The neighbors recently sold their house as a scrape and, indeed, the scrape approaches in early December. The small houses in our neighborhood are doomed to be scraped, I fear, not only due to their small size, but also due to their build quality, particularly their foundations. According to the neighbor, it was going to cost $400,000 to address their foundation issues, so staying and remodeling was out of the picture.

Unfortunately, the neighbors illegally cut down a protected tree before they put the house up for sale. I thought it was odd that they were taking a tree down behind their house given how cheap they are. When he saw me gawking over the fence during all the chainsawing, he strode over to tell me how the tree guys says it was timely to take down the tree since it was rotten down to the base, all this while I could see a worker haul off a three-foot wide cross-section of the trunk that was solid wood (I almost intercepted it for a table for the cabin!). A week later, the house is on the market proclaiming a lot unrestricted by trees. hhhhmmmm....

The demo permit lists the owner as 6907 Daugherty Street LLC, which is not terribly helpful (although helpful, I imagine, for limiting liability), but the email address included a name: Britta Barts. Britta Barts is the owner of F&B Homes, which appears to be a relatively new development company. In a way, this is good news in that Paradisa Homes won't be the ones building next door. I find Paradisa's work somewhat decent, but we already have too much of it in our part of the hood (three just down the street). Also thankful it's not someone trying to build a Pflugerville suburban home in central Austin. Property prices may have crossed the threshold of requiring custom-built homes to be financially viable.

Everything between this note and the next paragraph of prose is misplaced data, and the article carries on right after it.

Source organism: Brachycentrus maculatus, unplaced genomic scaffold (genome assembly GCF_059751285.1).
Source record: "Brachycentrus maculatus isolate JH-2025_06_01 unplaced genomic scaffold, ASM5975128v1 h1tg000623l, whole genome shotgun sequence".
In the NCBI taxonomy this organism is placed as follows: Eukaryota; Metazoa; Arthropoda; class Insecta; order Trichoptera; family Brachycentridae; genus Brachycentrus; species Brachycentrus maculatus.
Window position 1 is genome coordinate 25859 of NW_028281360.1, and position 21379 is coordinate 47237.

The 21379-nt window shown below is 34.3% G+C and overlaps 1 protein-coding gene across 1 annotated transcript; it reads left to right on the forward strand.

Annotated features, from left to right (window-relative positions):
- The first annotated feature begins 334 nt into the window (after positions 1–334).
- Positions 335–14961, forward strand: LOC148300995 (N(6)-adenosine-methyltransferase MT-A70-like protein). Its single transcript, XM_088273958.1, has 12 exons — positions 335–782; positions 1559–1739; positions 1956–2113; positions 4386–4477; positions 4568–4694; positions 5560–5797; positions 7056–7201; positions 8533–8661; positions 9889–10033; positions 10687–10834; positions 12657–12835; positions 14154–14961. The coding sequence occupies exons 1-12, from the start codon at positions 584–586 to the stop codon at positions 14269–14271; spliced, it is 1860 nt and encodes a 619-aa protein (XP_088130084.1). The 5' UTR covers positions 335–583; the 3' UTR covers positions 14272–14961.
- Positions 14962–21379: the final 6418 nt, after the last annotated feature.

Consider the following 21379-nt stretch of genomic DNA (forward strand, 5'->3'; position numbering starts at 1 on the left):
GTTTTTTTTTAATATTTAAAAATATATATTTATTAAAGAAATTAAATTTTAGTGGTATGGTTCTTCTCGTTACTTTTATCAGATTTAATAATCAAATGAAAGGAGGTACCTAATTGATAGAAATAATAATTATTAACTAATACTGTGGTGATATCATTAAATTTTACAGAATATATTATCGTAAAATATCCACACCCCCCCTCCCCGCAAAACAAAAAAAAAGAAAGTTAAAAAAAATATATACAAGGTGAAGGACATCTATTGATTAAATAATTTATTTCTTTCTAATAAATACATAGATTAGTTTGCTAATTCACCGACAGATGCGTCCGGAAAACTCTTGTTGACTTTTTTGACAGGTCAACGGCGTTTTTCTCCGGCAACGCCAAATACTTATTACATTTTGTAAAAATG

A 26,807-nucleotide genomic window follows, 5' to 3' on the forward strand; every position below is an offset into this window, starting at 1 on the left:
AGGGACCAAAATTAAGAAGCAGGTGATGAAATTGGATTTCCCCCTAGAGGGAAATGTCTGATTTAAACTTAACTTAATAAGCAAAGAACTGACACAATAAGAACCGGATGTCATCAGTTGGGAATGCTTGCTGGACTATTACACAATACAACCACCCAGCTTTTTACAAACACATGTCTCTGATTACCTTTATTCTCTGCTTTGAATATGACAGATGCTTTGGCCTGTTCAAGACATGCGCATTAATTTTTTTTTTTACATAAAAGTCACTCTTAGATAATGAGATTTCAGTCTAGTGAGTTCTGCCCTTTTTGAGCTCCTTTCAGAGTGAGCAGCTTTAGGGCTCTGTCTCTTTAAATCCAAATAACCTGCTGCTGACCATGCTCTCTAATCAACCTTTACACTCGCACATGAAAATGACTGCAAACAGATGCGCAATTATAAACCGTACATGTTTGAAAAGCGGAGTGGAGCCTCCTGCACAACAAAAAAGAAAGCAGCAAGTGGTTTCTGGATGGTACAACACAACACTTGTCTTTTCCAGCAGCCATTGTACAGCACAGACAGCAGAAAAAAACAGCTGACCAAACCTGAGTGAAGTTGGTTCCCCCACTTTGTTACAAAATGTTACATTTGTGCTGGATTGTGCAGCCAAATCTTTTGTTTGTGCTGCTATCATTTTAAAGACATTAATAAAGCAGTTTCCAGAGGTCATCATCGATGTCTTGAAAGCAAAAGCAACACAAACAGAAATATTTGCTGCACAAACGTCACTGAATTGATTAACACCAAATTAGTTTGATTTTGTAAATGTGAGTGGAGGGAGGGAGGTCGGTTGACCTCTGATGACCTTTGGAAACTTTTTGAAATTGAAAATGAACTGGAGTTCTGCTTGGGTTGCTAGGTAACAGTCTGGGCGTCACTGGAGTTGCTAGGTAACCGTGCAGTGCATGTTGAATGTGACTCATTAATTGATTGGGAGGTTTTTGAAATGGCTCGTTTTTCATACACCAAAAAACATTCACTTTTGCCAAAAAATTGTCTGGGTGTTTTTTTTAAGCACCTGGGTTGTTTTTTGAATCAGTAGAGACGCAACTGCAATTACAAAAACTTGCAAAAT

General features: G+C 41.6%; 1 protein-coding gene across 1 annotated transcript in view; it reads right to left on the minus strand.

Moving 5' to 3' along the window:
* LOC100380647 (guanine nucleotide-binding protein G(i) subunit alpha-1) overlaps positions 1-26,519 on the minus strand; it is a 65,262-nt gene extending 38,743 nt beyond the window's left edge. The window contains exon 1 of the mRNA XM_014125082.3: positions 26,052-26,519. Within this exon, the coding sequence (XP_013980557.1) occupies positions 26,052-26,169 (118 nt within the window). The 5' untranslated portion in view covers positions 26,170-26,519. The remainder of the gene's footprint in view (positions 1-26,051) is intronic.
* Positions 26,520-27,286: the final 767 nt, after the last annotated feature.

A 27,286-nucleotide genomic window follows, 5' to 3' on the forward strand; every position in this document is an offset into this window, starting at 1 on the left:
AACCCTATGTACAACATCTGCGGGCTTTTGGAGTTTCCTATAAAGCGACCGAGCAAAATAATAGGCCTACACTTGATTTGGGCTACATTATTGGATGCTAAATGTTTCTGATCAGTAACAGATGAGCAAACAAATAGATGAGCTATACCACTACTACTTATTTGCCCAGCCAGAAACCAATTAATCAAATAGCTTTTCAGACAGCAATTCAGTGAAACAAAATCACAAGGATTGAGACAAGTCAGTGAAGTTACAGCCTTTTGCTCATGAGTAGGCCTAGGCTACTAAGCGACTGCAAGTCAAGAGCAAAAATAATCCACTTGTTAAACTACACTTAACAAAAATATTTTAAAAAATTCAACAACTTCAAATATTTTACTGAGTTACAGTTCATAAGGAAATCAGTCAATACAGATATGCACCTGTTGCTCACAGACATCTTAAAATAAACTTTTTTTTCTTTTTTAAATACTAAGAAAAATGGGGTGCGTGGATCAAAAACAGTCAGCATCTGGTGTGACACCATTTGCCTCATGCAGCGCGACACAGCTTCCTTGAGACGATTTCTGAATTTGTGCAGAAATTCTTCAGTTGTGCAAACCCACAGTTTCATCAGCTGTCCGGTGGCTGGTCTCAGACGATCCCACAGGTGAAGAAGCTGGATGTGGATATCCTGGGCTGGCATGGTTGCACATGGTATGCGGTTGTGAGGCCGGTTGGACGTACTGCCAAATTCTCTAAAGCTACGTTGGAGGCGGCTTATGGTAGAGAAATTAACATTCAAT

More excitingly, Steve Zagorski, one of my fave architects in town, is part of the F&B team. However, the F&B style (based on three homes being built in Hyde Park) leans towards "affordable" (or "maximize profit" [but increasingly boring]) farm house modern. But perhaps our house will inspire F&B to do something a but more modern (Zagorski is unquestionably capable). We shall see. I reckon design plans will appear on the city's permit site soon since they are getting after it pretty quickly, so stay tuned!



cabin: foundation too

 More progress on the foundation with progress on the footings and delivery of concrete blocks for the walls.  


we are building a cabin!

We've been talking about building a cabin for a long time and have had to overcome several setbacks, including, most recently, job uncertainty, the pandemic, the price of lumber, and, now, the price of EVERYTHING. The cost of the project has come in higher than anticipated, so we've had discussions about whether or not this was a good financial decision. Woke up one morning a month ago and said, "Screw it: we're building the damn thing." And here we are!

Early last week, the builder broke ground, and it felt good,

The plans go like this:




The work this week was about prepping the site, digging the foundation (down to rock!), and digging the footings for the foundation (which will serve as the floor for the basement/living area.